Welcome to UNT 101, a weekly series to prepare you to hit the ground running for your new life at UNT. We’ve interviewed Eagle Ambassadors (read: UNT aficionados) about everything from the best places to study to the best music venues in town. Let their answers be your guide to joining the Mean Green family.
Established in 1890, UNT has 127 years of history, trivia and general quirkiness to draw from, and few people know the ins and outs of UNT’s past and present better than the Eagle Ambassadors. Here are a few of their favorite tidbits:
Saved by the bell
The bell housed on the steps between the first and second floors of the University Union has gone by many names over the years, including the Curfew Bell, the Victory Bell and the Spirit Bell. Although it isn’t the original Curfew Bell that was brought to Denton from Michigan in 1891, the bell serves as a symbol of longstanding tradition at UNT.
The Mary Jo & V. Lane Rawlins Fine Arts Series, which brings visual, literary and performing arts events (such as the Luminarium series pictured below) to UNT and the greater Denton community, dates back to 1903 and will enter its 114th season in the 2017-18 academic year.
“Normal” certainly isn’t the first word that comes to mind when most alumni reflect on their time at UNT, but when the school was first established in 1890 it was named Texas Normal College and Teacher Training Institute. The school was renamed North Texas Normal College in 1894 and slightly altered to North Texas State Normal College in 1901. It went through three more name changes (sans Normal) before being named the University of North Texas in 1988.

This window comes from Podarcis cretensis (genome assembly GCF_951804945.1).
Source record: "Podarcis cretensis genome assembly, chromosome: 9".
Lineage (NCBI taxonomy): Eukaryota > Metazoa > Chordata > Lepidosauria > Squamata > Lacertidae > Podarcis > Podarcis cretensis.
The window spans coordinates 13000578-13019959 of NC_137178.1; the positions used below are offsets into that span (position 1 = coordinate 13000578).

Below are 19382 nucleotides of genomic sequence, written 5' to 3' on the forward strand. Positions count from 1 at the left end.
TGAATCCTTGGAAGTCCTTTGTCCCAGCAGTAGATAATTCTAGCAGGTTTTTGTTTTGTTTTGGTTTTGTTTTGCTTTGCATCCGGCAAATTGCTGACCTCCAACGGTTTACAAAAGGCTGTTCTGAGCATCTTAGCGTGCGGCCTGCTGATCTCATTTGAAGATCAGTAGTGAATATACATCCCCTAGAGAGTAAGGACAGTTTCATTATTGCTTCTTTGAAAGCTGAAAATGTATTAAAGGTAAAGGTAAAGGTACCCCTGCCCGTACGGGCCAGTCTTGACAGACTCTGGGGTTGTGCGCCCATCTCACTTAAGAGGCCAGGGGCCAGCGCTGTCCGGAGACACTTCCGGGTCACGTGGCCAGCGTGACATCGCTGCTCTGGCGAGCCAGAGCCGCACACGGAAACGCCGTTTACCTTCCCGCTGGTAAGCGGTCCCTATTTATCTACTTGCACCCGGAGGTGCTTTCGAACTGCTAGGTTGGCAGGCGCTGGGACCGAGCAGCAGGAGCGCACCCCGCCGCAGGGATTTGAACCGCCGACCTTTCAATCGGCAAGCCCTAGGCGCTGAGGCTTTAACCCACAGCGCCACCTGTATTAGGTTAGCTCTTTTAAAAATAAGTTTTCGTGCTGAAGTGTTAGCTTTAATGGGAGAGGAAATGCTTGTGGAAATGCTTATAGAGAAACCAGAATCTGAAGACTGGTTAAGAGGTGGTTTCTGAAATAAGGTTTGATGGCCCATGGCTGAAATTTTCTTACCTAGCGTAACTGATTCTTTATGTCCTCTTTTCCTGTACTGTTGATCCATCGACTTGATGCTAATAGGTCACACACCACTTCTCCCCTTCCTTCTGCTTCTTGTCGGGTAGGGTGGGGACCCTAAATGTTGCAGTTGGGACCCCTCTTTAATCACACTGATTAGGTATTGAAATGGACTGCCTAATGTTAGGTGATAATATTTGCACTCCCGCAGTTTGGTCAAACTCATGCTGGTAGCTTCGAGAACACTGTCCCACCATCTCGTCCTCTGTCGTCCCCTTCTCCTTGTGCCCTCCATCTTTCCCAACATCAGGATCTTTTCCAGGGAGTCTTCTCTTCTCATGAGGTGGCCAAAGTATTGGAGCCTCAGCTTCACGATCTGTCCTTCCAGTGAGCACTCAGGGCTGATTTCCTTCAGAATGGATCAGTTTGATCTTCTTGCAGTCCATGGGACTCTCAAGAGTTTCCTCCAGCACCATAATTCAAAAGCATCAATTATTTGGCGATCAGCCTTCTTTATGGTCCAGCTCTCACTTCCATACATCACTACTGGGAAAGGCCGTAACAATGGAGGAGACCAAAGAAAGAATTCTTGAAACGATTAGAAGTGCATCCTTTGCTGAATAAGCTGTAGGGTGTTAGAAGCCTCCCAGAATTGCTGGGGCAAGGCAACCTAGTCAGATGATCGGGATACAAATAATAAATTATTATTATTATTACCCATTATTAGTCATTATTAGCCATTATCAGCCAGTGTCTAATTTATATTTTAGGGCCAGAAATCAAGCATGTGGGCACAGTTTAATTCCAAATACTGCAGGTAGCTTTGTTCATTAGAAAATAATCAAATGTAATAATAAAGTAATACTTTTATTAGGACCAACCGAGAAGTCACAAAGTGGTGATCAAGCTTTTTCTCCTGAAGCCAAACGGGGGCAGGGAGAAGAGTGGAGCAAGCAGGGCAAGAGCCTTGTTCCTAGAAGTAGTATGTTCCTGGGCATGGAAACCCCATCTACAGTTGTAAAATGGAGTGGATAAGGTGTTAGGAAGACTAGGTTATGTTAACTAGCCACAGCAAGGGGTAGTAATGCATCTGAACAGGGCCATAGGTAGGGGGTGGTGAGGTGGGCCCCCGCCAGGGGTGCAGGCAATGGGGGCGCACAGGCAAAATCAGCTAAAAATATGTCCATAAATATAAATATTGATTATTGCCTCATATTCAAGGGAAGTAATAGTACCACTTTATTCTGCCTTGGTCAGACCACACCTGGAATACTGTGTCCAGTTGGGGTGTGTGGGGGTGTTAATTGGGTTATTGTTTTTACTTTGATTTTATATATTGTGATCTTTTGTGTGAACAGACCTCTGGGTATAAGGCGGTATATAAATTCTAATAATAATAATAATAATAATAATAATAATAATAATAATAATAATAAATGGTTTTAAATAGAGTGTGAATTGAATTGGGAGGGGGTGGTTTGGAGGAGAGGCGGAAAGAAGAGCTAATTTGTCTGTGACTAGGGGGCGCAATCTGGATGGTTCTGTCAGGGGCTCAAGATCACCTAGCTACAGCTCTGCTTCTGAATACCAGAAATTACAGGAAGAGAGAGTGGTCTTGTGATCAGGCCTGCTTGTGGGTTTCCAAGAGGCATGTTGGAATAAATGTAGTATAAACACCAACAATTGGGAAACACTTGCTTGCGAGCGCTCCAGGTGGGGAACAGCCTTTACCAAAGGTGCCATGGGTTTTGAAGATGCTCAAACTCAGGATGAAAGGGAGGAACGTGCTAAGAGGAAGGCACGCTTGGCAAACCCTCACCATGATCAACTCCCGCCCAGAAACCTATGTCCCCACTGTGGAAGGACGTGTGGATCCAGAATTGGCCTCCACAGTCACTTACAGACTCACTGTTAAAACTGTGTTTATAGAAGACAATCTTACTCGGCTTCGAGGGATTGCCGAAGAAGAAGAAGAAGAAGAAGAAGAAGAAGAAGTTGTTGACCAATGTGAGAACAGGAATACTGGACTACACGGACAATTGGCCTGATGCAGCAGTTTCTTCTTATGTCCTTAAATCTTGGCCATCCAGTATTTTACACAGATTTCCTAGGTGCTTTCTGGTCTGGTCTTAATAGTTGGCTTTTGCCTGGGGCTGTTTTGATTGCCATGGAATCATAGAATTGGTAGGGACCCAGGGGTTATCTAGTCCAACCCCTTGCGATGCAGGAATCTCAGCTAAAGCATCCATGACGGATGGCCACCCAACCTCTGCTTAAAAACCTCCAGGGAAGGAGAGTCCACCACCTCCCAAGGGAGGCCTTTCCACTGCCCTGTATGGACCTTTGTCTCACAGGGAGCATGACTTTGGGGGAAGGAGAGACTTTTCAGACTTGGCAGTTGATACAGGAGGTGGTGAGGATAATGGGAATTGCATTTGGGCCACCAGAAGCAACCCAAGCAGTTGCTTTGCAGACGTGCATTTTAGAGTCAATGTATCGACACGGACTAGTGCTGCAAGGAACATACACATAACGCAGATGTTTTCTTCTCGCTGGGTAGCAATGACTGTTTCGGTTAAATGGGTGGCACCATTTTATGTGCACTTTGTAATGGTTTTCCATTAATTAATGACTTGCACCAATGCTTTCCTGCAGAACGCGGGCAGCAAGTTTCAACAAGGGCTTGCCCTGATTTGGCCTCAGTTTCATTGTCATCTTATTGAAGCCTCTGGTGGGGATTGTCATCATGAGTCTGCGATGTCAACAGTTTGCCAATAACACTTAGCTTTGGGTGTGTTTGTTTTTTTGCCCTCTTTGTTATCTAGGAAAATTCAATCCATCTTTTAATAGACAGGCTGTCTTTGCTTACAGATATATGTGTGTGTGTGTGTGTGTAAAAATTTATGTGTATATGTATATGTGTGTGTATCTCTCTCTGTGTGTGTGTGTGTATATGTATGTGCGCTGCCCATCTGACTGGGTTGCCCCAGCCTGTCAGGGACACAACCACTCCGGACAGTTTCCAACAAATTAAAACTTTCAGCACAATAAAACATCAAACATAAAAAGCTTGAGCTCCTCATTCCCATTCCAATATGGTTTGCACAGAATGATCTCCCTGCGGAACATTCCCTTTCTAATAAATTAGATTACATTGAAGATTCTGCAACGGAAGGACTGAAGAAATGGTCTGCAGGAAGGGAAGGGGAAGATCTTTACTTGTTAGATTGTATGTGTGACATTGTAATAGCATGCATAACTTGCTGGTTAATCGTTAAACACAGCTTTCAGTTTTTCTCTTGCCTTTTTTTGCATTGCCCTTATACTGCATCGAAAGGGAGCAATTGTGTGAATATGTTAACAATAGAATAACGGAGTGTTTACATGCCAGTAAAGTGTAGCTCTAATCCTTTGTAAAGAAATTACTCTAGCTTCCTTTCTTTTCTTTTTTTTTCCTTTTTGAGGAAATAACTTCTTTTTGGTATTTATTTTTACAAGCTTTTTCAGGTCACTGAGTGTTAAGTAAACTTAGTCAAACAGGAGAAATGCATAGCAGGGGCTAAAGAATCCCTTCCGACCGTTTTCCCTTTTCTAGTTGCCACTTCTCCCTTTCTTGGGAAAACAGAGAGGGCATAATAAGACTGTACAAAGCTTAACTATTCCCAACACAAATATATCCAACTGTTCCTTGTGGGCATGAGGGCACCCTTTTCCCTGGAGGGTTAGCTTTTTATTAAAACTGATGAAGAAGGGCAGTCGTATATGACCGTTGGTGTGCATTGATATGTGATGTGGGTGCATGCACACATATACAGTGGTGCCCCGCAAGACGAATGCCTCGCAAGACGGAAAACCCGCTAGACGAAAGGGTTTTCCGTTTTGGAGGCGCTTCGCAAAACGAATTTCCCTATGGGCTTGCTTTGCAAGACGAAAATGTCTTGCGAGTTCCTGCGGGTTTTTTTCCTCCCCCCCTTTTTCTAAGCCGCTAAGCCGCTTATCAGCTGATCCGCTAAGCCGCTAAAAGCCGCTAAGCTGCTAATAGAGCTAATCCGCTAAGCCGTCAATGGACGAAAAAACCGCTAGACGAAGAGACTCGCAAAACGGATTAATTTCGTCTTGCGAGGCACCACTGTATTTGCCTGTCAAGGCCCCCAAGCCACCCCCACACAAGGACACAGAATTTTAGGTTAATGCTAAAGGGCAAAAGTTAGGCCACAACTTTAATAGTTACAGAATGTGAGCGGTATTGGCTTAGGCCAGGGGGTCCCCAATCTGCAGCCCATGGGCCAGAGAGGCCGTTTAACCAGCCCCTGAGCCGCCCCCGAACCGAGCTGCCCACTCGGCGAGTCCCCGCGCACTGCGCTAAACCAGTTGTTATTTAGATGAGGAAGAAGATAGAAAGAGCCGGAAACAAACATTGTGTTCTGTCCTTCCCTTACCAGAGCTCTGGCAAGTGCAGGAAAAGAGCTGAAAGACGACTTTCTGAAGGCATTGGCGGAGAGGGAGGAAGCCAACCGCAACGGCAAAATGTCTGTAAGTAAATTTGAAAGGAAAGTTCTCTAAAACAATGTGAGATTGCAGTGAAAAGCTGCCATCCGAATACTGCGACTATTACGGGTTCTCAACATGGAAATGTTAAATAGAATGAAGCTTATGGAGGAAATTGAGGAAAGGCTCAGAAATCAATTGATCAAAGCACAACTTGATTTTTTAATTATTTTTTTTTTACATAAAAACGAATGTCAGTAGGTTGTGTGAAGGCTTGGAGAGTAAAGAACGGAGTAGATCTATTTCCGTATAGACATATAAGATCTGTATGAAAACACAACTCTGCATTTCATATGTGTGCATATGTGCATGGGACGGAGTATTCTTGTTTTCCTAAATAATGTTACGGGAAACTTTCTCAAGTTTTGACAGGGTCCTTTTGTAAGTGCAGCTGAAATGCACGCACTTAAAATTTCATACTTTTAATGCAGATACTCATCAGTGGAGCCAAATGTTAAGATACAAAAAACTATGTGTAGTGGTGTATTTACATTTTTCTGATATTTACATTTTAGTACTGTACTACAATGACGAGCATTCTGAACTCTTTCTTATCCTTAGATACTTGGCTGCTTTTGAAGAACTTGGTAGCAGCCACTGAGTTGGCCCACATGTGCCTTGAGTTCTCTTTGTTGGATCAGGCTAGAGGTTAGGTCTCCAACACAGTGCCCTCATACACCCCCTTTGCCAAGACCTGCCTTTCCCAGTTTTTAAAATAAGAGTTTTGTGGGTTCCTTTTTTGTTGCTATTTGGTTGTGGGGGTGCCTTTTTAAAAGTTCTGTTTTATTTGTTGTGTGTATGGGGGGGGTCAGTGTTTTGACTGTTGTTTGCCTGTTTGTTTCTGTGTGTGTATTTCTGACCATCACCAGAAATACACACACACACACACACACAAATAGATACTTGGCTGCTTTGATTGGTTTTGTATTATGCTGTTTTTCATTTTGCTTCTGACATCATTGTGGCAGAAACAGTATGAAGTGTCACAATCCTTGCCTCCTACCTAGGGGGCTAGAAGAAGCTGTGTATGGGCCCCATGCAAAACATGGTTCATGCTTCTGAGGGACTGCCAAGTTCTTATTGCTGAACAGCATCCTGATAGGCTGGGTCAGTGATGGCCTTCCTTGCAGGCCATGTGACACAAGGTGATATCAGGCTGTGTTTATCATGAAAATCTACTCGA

A little too normal
And what would be the most appropriate mascot for a Normal College? Why, the Normalites, of course. Until a petition to choose a new mascot was started by students in 1921, the athletic teams were referred to as the Normal Boys and the Normal Girls.
The UNT Dragons?
Of course that petition resulted in an eagle being chosen as the new mascot, but other finalists included the Hawks, the Lions and the Dragons, which finished as the runner-up. Don’t worry, it wasn’t that close. Eagle won in a landslide with 17 times more votes than Dragon. #CAW
Boom goes the cannon
The Talons student group first started firing off a cannon at UNT football games in 1970 and “Boomer” has been a staple of Mean Green spirit ever since. Boomer is fired at kickoff, halftime and the final whistle of home football games, as well as every time the Mean Green scores.
A moment in time
The school’s first time capsule was created in 1962 to document our first year as a university and buried in front of the Administration Building. A second time capsule was buried alongside the first in 1988 to commemorate the university’s name change to the University of North Texas. Both time capsules were unearthed on University Day, 2015 as part of UNT’s 125th anniversary celebration. The tradition was carried on that year as a new time capsule was placed within the walls of the University Union, designated to be opened on University Day, 2040 to celebrate UNT’s 150th anniversary.
UNT has several famous alumni, including Grammy Award-winning singer and musician Don Henley. Unsubstantiated rumor has it, Henley wrote The Eagles’ hit song Hotel California in his Bruce Hall dorm room while he was attending UNT. Whether there’s any truth to the urban legend or not, it certainly adds some fun mythos to the residence hall.
Light it up
The green lights of McConnell Tower date back to the 1970s, after losing a football game to rivals SMU resulted in the doors of the Hurley Administration Building being painted red and blue. Rather than retaliate, the Talons had the green lights installed and they’ve been lit to signal Mean Green victories across all sports ever since.
Rings of tradition
UNT’s unique official class ring features a green stone on top, and the eagle mascot on either side with wings framing the university seal on one side and McConnell Tower on the other. The tower’s two clock faces also hold special meaning, with one displaying one o’clock as a tribute to UNT’s world-renowned One O’Clock Lab Band and the other showing seven o’clock as a nod to the school’s original student curfew time.